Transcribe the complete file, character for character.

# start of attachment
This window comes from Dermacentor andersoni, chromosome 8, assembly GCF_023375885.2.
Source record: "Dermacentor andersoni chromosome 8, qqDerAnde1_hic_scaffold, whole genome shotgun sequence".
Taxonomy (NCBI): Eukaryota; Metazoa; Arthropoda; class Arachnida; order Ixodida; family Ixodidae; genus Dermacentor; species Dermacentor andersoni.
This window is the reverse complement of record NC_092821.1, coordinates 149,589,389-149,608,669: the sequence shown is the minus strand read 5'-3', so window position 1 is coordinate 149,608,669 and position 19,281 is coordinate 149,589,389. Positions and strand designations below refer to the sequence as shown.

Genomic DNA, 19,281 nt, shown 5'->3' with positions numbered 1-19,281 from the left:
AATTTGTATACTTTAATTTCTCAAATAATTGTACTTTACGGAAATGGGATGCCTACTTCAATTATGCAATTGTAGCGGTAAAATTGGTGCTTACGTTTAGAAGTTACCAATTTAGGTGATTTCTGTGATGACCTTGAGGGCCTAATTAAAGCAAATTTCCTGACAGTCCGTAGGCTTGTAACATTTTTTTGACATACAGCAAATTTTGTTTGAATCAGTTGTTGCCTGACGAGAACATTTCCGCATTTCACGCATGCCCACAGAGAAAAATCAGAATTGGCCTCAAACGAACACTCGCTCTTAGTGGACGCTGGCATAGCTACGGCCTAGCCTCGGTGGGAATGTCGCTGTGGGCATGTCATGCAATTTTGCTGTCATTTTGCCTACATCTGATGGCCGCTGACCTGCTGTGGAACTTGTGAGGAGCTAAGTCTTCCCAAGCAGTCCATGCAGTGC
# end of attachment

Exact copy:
This window comes from Dermacentor andersoni, chromosome 8, assembly GCF_023375885.2.
Source record: "Dermacentor andersoni chromosome 8, qqDerAnde1_hic_scaffold, whole genome shotgun sequence".
Taxonomy (NCBI): Eukaryota; Metazoa; Arthropoda; class Arachnida; order Ixodida; family Ixodidae; genus Dermacentor; species Dermacentor andersoni.
This window is the reverse complement of record NC_092821.1, coordinates 149,589,389-149,608,669: the sequence shown is the minus strand read 5'-3', so window position 1 is coordinate 149,608,669 and position 19,281 is coordinate 149,589,389. Positions and strand designations below refer to the sequence as shown.

Genomic DNA, 19,281 nt, shown 5'->3' with positions numbered 1-19,281 from the left:
AATTTGTATACTTTAATTTCTCAAATAATTGTACTTTACGGAAATGGGATGCCTACTTCAATTATGCAATTGTAGCGGTAAAATTGGTGCTTACGTTTAGAAGTTACCAATTTAGGTGATTTCTGTGATGACCTTGAGGGCCTAATTAAAGCAAATTTCCTGACAGTCCGTAGGCTTGTAACATTTTTTTGACATACAGCAAATTTTGTTTGAATCAGTTGTTGCCTGACGAGAACATTTCCGCATTTCACGCATGCCCACAGAGAAAAATCAGAATTGGCCTCAAACGAACACTCGCTCTTAGTGGACGCTGGCATAGCTACGGCCTAGCCTCGGTGGGAATGTCGCTGTGGGCATGTCATGCAATTTTGCTGTCATTTTGCCTACATCTGATGGCCGCTGACCTGCTGTGGAACTTGTGAGGAGCTAAGTCTTCCCAAGCAGTCCATGCAGTGC